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Aquatic hyphomycetes or Ingoldian fungi are the major decomposers of leaf litter in temperate aquatic ecosystems. Role of leaf litter quality in structuring hyphomycete communities is intensively discussed among hydrobiologists. Therefore, an adequate sampling strategy of the leaf litter is essential in this field. The present paper aims analysing the appropriate sample size of leaf litter with various diversity and evenness combinations taken from streambeds in the temperate deciduous forest zone.Leaf litter in the streambed was sampled at four stream sections of two tributaries of the Morgó stream in the Börzsöny Mts, Hungary. The tributaries differed in water chemistry, altitude and riparian vegetation. To analyse species number-sample size relations, species saturation diagrams were drawn and statistically evaluated.Results showed that: (1) a sample size of 500 leaves sufficiently describes the species composition of leaf litter taken from streambeds in the temperate forest zone, in cases of low diversity forest stands and high diversity forest stands coupled with high evenness; and (2) for forest sites with high diversity coupled with low evenness values a litter sample composed by 800-1000 leaves is advised to investigate to achieve satisfactory estimation of the species composition of leaf litter.The sampling methods described in this paper are proposed for studies where estimation of leaf litter composition is required to understand the available substrate quality for litter decomposing organisms.

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The paper advocates a more extensive use of additive trees in community ecology. When the distance/dissimilarity coefficient is selected carefully, these trees can illuminate structural aspects that are not obvious otherwise. In particular, starting from squared distances based on presence/absence data, the resulting trees approximate relationships in species richness, a feature not available through other graphical techniques. The construction of additive trees is illustrated by three actual examples, representing different circumstances in the analysis of grassland community data.

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Manna ash (Fraxinus ornus L.) is a typical deciduous tree of South European distributioin reaching the northern border of its range in the Carpathian Basin. The correlation between age and basal diameter of this tree was analysed in three ecologically contrasting habitats, as follows. (1) Succesional habitat. Abandonedframland with scattered occurrence of manna ash as a colonisong tree of this area. (2) Austrian pine plantation, where manna ash often forms a spontaneous subordinate tree or shrub layer. (3) Cotino-Quercetum pubescentis, the naturla vegetation on south facing calcareous hillslopes in Hungary, where Quercus pubescenes Willd. and Fraxinus ornus codominate in the low canopy. At each sampling site 21 individuals were selected with an even distribution within circumference categories ranging  from 6cm to 60cm. Circumference measurements were made at the base of the trunk, or cores were taken by a driller. Linear regression analysis was applied to test the correlation between age and diameter.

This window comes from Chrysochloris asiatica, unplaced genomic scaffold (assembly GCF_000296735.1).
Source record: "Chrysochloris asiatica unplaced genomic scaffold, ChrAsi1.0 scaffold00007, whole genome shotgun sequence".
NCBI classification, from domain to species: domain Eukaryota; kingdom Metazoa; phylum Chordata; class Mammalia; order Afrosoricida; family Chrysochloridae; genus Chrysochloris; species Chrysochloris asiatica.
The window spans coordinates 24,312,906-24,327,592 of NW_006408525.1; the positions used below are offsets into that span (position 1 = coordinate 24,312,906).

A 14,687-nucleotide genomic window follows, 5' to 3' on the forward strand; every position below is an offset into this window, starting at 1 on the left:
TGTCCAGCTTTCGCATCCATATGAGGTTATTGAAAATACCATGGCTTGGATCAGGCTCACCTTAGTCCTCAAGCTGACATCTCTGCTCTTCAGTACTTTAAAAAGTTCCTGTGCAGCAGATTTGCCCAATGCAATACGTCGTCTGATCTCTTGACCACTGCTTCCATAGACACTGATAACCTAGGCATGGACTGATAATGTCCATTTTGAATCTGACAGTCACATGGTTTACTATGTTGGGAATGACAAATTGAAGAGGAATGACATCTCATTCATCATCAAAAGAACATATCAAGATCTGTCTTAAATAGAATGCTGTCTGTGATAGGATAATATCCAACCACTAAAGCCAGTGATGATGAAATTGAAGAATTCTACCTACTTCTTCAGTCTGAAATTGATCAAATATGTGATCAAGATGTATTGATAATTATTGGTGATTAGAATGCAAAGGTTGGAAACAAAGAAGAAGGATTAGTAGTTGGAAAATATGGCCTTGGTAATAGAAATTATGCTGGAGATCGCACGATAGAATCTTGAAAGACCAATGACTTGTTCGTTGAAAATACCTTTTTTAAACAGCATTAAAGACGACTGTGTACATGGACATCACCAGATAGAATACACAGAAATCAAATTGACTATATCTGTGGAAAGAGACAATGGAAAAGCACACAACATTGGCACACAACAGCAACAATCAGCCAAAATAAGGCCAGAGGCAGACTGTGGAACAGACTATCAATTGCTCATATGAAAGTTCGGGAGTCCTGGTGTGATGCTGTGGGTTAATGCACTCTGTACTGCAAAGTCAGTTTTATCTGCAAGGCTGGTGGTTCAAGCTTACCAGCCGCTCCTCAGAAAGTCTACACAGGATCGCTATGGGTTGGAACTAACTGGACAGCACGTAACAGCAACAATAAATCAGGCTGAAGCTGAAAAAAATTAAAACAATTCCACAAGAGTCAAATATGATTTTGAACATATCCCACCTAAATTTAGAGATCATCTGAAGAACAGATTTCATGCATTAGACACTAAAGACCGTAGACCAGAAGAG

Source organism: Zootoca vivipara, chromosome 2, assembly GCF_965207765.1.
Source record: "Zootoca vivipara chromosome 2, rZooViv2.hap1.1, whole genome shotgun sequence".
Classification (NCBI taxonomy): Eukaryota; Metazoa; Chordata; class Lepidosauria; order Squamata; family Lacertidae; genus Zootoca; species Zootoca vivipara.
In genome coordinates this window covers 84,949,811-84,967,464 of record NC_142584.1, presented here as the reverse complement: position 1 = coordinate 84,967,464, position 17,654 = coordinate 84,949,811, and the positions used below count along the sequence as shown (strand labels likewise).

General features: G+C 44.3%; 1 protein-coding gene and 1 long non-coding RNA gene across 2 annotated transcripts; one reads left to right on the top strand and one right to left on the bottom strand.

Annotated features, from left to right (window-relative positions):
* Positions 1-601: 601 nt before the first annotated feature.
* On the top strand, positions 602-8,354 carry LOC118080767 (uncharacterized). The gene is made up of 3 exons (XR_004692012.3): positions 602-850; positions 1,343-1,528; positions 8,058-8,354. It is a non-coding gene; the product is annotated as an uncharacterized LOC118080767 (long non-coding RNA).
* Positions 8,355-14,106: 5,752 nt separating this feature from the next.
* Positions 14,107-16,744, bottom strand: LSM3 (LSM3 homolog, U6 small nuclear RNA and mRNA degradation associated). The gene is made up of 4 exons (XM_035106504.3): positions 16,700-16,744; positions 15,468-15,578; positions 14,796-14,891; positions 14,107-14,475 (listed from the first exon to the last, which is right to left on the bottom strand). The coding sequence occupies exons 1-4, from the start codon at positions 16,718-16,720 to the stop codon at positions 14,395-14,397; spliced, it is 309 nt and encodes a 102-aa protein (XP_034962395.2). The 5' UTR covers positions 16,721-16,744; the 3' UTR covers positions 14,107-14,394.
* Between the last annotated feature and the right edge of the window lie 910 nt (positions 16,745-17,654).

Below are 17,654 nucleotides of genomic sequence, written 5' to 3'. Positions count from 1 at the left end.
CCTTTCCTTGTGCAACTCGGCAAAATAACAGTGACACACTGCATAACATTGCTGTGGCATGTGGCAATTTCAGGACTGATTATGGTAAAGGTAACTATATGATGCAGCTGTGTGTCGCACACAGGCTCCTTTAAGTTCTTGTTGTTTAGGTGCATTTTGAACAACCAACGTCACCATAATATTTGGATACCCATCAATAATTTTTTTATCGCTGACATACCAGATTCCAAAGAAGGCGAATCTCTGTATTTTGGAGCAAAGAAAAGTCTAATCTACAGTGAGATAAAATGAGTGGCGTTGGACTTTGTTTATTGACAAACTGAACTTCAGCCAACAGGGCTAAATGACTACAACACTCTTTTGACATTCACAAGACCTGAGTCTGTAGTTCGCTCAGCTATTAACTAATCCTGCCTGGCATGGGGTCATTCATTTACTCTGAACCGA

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The Discrete Element Method (DEM) for describing the action mechanism between soil and sweep tool can be used to perform a detailed analysis of draft force, soil cutting, clod-crushing and loosening by taking into account the tillage speed and the three soil phases. This study describes the simulation of the 3D DEM soil model and a cultivator sweep digitized with a 3D scanner, showing the soil—sweep interaction as a function of implement draft force and implement operating speed.

The suitability of the model is validated by comparing the results of laboratory and simulated shear tests (static validation) with the results of soil bin tests (dynamic validation). The mechanical parameters of the sandy soil used for the soil bin tests were measured using the direct shear box test. Cohesion for the soil model used during simulations was set using the parallel bond contact model, where the determining factors were the Young modulus for particle contact (E c ) and bonding (Ē c ), the Poisson’s ratio (nu), the normal (σ) and shear (τ) bond strength and the radius of the related volume (cylinder). Once the DEM model parameters were set, the draft force values measured during dynamic testing were harmonized using the value for viscous damping (c i ).

The dynamic soil—sweep model was validated using the viscous damping applied based on the simulated and measured draft force values. The validation of the Young modulus to 0.55e6 Pa (K n = 1.73e4 N/m, K s = 8.64e3 N/m) enabled us to set the draft force values of the model for different speeds (0.8–4.1 m/s) with an accuracy of 1–4%.

During the analysis of changes in tillage quality, the developed dynamic soil—sweep model showed a high degree of porosity (48%) due to grubbing in the attenuated speed range (0.5–2.1 m/s), and a decreasing tendency (0.41–0.39%) in the non-damped speed range (2.1–4.1 m/s). After the initial equilibrium state, the ratio of average particle contacts for the given porosity decreased in the attenuated speed range (coord number: 4.8), and a slight decrease was also found above speeds of 2.1 m/s (coord number: 5.2). In the model, clod-crushing was examined based on the ratio of sliding contacts, and we found a continuous increase (sliding fraction: 2–15%) in the speed range used for the simulation (0.8–4.1 m/s).